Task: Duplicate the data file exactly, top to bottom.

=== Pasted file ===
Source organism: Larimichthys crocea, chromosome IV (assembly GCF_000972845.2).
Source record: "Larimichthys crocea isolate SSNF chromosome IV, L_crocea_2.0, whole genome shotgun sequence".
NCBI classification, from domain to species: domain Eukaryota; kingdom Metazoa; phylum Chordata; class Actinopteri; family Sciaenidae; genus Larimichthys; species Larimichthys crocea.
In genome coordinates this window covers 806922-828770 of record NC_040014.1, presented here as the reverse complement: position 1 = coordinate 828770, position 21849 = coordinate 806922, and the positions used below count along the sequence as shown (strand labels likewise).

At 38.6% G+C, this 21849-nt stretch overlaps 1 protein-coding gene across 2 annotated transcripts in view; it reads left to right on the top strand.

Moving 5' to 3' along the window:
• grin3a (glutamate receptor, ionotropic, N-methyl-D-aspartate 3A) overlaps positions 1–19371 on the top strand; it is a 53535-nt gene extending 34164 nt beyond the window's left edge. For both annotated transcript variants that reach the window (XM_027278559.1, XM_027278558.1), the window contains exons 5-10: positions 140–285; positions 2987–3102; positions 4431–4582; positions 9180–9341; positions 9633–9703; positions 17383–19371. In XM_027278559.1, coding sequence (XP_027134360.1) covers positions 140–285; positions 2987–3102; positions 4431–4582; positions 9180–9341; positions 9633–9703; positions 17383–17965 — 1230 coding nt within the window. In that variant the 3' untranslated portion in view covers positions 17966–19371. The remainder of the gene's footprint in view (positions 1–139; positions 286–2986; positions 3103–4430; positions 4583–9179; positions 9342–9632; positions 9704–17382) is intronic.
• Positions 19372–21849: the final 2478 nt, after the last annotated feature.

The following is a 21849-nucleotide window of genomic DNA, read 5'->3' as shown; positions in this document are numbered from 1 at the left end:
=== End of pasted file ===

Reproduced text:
Source organism: Larimichthys crocea, chromosome IV (assembly GCF_000972845.2).
Source record: "Larimichthys crocea isolate SSNF chromosome IV, L_crocea_2.0, whole genome shotgun sequence".
NCBI classification, from domain to species: domain Eukaryota; kingdom Metazoa; phylum Chordata; class Actinopteri; family Sciaenidae; genus Larimichthys; species Larimichthys crocea.
In genome coordinates this window covers 806922-828770 of record NC_040014.1, presented here as the reverse complement: position 1 = coordinate 828770, position 21849 = coordinate 806922, and the positions used below count along the sequence as shown (strand labels likewise).

At 38.6% G+C, this 21849-nt stretch overlaps 1 protein-coding gene across 2 annotated transcripts in view; it reads left to right on the top strand.

Moving 5' to 3' along the window:
• grin3a (glutamate receptor, ionotropic, N-methyl-D-aspartate 3A) overlaps positions 1–19371 on the top strand; it is a 53535-nt gene extending 34164 nt beyond the window's left edge. For both annotated transcript variants that reach the window (XM_027278559.1, XM_027278558.1), the window contains exons 5-10: positions 140–285; positions 2987–3102; positions 4431–4582; positions 9180–9341; positions 9633–9703; positions 17383–19371. In XM_027278559.1, coding sequence (XP_027134360.1) covers positions 140–285; positions 2987–3102; positions 4431–4582; positions 9180–9341; positions 9633–9703; positions 17383–17965 — 1230 coding nt within the window. In that variant the 3' untranslated portion in view covers positions 17966–19371. The remainder of the gene's footprint in view (positions 1–139; positions 286–2986; positions 3103–4430; positions 4583–9179; positions 9342–9632; positions 9704–17382) is intronic.
• Positions 19372–21849: the final 2478 nt, after the last annotated feature.

The following is a 21849-nucleotide window of genomic DNA, read 5'->3' as shown; positions in this document are numbered from 1 at the left end: